Pages in this section generally follow a strong page naming convention with some exceptions. Department and category pages follow a nice hierarchy as do product pages which are clicked through to from a category page. However product pages which are accessed via Search Results or directly from Organic Search lose this product hierarchy.
It is recommended that product pages which are accessed via Search Results are given a virtual page name which reflects the most common product hierarchy that these products belong within. For example:
is replaced with
An alternative is to use profile filters as it appears that the only page names that end with .html are product detail pages. These pages could be renamed to remove the categorisation from product details pages that are accessed via navigational menus, resulting in unique instances of these pages. This would need to be tested but the required advanced filter could be:
Using clever regular expressions, it should also be possible to set up a secondary profile where ecommerce pages are grouped as Department page, Category pages, Search Results pages and Product Details pages as recommended in this post on Content Grouping in Google Analytics. This can be useful for extracting a number of insights including understanding visitor navigation within the website.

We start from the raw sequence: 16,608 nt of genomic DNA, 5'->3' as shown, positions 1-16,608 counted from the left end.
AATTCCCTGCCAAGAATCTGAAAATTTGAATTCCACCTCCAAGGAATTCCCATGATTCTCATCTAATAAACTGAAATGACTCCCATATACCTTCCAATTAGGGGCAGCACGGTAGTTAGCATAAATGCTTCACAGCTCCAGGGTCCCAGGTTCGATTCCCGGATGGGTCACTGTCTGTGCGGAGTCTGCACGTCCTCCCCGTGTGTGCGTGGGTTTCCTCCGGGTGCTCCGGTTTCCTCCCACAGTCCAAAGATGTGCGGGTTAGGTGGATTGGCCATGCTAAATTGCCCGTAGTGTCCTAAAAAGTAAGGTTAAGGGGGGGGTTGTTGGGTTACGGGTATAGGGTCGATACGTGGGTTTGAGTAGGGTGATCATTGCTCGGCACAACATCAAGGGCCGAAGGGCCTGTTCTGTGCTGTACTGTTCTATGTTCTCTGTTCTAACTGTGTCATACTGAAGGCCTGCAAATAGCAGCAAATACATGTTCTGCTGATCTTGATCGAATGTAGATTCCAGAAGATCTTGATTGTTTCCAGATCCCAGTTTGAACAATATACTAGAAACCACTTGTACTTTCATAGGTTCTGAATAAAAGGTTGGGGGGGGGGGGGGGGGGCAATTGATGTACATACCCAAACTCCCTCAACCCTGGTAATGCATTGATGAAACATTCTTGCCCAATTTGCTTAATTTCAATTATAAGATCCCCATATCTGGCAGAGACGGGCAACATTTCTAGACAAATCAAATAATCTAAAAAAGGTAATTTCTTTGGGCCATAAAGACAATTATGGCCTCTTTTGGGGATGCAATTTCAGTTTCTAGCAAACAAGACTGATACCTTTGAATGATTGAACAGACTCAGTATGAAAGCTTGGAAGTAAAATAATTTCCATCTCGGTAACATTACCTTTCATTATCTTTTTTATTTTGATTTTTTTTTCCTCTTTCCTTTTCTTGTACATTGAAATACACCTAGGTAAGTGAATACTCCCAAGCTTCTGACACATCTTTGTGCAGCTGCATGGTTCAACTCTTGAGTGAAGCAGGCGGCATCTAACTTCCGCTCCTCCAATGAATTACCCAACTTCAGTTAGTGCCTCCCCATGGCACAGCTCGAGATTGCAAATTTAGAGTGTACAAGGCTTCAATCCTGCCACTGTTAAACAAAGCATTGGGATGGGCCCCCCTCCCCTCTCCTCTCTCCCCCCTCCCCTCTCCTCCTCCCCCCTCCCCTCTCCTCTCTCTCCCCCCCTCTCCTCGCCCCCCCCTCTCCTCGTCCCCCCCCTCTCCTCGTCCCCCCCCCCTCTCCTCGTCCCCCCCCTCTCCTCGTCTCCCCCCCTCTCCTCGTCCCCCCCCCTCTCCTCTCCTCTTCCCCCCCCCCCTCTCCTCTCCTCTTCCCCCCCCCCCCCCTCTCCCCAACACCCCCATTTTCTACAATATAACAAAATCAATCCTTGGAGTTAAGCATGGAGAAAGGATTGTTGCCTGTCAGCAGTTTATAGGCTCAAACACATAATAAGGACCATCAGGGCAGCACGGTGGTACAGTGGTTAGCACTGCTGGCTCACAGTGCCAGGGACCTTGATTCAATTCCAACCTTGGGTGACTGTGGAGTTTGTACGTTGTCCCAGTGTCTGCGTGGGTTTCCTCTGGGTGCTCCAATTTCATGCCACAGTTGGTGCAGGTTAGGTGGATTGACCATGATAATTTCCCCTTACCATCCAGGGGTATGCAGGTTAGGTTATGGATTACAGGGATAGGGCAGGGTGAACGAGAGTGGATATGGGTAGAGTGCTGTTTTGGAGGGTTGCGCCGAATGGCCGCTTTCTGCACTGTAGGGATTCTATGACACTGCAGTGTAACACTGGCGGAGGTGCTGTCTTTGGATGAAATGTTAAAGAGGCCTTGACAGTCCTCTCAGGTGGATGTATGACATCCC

Checkout Process pages
Pages in this section naturally follow a strong page naming convention with most pages using virtual page views.
Non ecommerce pages
Pages in this section naturally follow a strong page naming convention. Some of the page names are slightly lengthy and could be renamed using profile filters (e.g. /shopfinder/shops/view/shop/newburgh/) but there is no real need for this.
It is recommended that if not already set-up, Goals are created for the following website actions based on the existing implementation:
- Order Confirmation
- Viewing an Ecommerce page
- Viewing a Product Page
- Viewing the Cart
- Commencing the Checkout Process
- Submitting a Contact Us form
- Viewing a map for location of a store